Fishing Facts on the Indian River Lagoon

Hooking into a Tarpon is an experience you will never forget. When hooked these oversized members of the Herring family often explode into an ariel display that few fish can match. They can be caught on fly or spin tackle, plugs, spoons, jigs, and live bait such as shrimp and mullet. They often can be seen rolling on the surface, and inhabit the flats as well as side creeks and tributaries. A heavy mono or fluorocarbon shock leader is advisable as their mouths are very abrasive. Essentially a catch and release fishery as Tarpon are not noted for their food value, a Tarpon tag must be purchased for each Tarpon you intend to keep. All Tarpon should be released unharmed to fight another day!​ Florida state record is 243 lbs.

Snook like to feed near the mouth of creeks and around mangroves and occasionally out on the open flats.  They can be caught on fly or spin tackle, take live shrimp and mullet, plus a wide variety of lures. They sometime travel into fresh water tributaries. When fishing for snook use heavy mono or fluorocarbon leader as these fish have very sharp gill plates. The legal limit is one per day with a minimum size of 28 inches and a maximum of 32 inches total length. Closed seasons are December 15th thru January 31st and the months of June, July, and August. During these periods all Snook must be released.​ Florida state record is 44 lbs. 3 oz.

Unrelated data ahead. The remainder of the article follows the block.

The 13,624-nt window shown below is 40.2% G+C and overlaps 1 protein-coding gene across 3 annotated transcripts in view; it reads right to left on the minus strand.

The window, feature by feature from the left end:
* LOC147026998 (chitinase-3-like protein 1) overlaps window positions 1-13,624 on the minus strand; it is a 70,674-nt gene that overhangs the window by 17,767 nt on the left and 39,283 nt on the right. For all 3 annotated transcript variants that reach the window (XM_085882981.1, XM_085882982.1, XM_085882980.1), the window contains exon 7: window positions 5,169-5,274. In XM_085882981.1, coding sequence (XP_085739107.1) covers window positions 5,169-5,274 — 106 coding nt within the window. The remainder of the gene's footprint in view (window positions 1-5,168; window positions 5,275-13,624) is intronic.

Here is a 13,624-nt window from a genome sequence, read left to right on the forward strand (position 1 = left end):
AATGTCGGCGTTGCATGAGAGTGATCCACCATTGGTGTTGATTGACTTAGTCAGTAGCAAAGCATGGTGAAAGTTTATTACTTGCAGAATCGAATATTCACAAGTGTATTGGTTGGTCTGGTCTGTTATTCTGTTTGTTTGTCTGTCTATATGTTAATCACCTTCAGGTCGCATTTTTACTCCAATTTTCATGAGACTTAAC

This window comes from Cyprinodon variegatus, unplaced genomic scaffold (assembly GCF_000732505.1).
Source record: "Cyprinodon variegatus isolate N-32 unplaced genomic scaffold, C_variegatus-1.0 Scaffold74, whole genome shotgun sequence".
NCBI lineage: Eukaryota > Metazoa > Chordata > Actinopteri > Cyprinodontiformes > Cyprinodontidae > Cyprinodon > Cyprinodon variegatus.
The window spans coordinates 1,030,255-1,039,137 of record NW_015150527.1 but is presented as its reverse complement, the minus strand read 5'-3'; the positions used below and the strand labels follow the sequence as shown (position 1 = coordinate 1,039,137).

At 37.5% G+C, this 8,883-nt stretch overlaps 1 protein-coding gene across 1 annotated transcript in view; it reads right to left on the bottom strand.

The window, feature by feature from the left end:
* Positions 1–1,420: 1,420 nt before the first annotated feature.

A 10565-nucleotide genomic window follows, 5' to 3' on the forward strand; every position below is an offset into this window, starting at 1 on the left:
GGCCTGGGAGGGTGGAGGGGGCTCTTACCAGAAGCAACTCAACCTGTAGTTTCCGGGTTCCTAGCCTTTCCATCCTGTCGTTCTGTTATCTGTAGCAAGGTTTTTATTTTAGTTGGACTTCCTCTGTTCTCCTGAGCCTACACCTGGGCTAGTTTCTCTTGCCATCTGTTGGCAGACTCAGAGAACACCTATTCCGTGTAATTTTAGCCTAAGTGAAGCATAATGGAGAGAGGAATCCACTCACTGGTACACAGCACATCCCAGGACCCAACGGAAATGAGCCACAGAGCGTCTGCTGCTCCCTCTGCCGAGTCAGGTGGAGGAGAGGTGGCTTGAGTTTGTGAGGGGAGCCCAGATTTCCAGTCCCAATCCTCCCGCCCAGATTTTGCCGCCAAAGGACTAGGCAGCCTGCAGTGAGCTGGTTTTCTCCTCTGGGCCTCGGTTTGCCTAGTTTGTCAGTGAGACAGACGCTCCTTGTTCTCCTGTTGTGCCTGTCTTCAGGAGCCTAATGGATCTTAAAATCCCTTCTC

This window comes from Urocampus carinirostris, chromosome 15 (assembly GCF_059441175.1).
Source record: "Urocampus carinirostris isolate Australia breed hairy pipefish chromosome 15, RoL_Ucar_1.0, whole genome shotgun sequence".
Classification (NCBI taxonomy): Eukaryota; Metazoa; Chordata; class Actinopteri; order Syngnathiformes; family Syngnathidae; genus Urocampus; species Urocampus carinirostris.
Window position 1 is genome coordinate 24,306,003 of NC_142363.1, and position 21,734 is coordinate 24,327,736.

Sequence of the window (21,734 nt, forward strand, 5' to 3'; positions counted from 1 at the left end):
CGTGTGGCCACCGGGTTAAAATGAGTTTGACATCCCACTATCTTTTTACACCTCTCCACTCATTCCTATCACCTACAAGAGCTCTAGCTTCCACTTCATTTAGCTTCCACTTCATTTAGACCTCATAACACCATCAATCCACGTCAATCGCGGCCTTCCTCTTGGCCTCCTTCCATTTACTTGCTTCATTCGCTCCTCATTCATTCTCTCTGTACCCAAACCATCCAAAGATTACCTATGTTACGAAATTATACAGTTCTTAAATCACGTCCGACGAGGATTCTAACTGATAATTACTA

The Spotted Sea Trout is another extremely popular fish here in the Indian River Lagoon. Often found on the flats with Redfish and will hit much of the same bait and lures. In the winter they congregate in deeper canals. Not partial to dead bait, can reach up to 10 lbs. Legal limit is 4 per day with a minimum size of not less than 15 inches or more than 20 inches except one fish over 20 inches per person is permitted. Florida state record is 17lbs. 7 oz.

The Redfish or Red for short is one of the two most sought after fish in the area, hits live shrimp, cut and live mullet, surface and subsurface lures and flies. Usually caught in shallow water over grass flats. Grows to 50+ lbs. 

This fish is a tough fighter for sure and there is nothing more heart pounding than to see a school of tailing reds on the flats. Legal limit is one per day, and must be between 18 and 27 inches in length to keep. Florida state record is 52 lbs. 5 oz.